9.         In all debates on trade and related issues it is important to underline that there is no one-size-fits-all approach. Each country, depending on its capabilities, will develop unique approaches to promote trade and development. That is why developing countries need policy flexibility and policy space to address their specific constraints and development problems.

10.       Globalization and liberalization without adequate and effective regulation at the national and international levels and without attention to development concerns can lead to detrimental effects on the financial and real economies, as well as on peoples' lives and on the environment. Globalization, thus, needs to be harnessed proactively to promote development.  This effort must include the meaningful and full participation of developing countries in international economic decision-making and norm-setting.

11.       The various recommendations of all expert meetings merit further reflection, and those which resonate most with member states deserve further follow-up and implementation.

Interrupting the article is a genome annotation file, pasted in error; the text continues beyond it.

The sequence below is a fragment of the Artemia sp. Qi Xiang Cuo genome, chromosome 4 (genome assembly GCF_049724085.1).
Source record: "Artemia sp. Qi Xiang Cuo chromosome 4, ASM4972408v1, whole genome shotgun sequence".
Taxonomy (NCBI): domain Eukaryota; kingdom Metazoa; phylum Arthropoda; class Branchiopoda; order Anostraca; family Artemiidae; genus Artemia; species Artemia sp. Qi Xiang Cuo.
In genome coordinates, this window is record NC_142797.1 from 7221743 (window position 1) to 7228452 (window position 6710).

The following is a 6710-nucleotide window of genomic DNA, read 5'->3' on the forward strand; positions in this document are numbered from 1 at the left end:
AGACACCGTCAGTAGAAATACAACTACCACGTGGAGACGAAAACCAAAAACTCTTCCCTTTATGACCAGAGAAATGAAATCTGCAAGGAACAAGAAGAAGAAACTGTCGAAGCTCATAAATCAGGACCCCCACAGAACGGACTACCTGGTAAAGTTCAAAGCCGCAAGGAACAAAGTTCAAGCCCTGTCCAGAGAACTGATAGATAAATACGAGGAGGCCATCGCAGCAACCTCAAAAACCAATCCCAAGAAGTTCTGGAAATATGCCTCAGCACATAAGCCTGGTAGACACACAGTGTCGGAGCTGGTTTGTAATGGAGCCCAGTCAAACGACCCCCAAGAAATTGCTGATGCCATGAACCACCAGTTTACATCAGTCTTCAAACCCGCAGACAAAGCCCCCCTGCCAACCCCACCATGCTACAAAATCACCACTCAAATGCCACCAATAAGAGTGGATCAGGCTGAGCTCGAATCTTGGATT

12.       The Commission will address two topical themes, namely, successful trade and development strategies for mitigating the impact of the global economic and financial crisis, and the contribution of tourism to trade and development. The themes are interrelated in that a successful strategy to build economic resilience in developing countries includes developing the tourism sector. 

13.       The secretariat’s background reports for these two themes provide interesting analyses of the key issues to be tackled in strengthening the contribution of trade to development in the post-crisis period. While the Group appreciates the secretariat's paper, it would have appreciated a broader treatment of the issue, includes concrete suggestions and ideas to address the policy implications of the crisis, including how the crisis has underscored the need to address problems which have persisted for decades, if not more.